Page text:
The next step was to contact Snow's relatives for firsthand accounts of her life.
Her adopted son, Wynn Young, provided the filmmakers with more than 4,000 photographs and documents and offered his recollections. Snow's brother, Roscoe Crozier, invited the crew to his home in Cleveland for an interview and her sister, Josephine, flew into Charleston from New Jersey.
To tie the project together, musician Bob Thompson agreed to supply the film's narration, and poetess Crystal Good recorded readings from sections of the interview transcripts.
With all the pieces in place, Youngren began to assemble them into a cohesive narrative, knitting the elements together on his home computer.
The completed project will be submitted to the Cultural Center's archives, becoming part of its permanent collection.
Youngren said he has no plans to officially release or distribute the film but will make it available to anyone who is interested.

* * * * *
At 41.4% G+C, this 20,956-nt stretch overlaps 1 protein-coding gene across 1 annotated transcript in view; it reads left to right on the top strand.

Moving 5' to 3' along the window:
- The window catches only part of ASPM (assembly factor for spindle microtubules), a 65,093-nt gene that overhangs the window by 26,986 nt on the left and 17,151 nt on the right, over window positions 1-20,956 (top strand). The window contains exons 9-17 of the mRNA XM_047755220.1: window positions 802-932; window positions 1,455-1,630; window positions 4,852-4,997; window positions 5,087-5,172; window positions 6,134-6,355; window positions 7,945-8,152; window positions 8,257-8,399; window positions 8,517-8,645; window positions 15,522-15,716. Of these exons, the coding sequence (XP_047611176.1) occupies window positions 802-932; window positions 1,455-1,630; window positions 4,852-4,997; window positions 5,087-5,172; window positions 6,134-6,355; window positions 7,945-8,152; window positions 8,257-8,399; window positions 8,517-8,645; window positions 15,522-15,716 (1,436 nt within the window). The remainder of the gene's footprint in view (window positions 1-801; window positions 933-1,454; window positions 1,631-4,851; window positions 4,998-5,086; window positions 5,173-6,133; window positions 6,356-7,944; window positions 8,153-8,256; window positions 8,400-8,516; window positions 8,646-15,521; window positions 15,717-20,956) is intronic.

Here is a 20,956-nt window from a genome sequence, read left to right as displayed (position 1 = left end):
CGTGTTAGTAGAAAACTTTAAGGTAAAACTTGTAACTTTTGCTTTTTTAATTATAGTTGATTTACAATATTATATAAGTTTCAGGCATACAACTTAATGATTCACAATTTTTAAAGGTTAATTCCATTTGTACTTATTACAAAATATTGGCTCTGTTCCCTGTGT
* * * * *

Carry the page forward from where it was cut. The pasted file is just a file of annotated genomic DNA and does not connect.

"I'd like to see it available for whoever the heck wants to view it," he said. "I'll make it that way; DVDs are cheap."
With the film, Youngren said he hoped not only to satisfy his own curiosity, but also to inspire conversations about race relations and civil rights.
"I hope that people are interested and that this generates a discussion about the way we treat each other," he said.
Youngren can be reached at m...@youngrendomain.com.
Contact writer Charles Young at charles.yo...@dailymail.com or 304-348-1796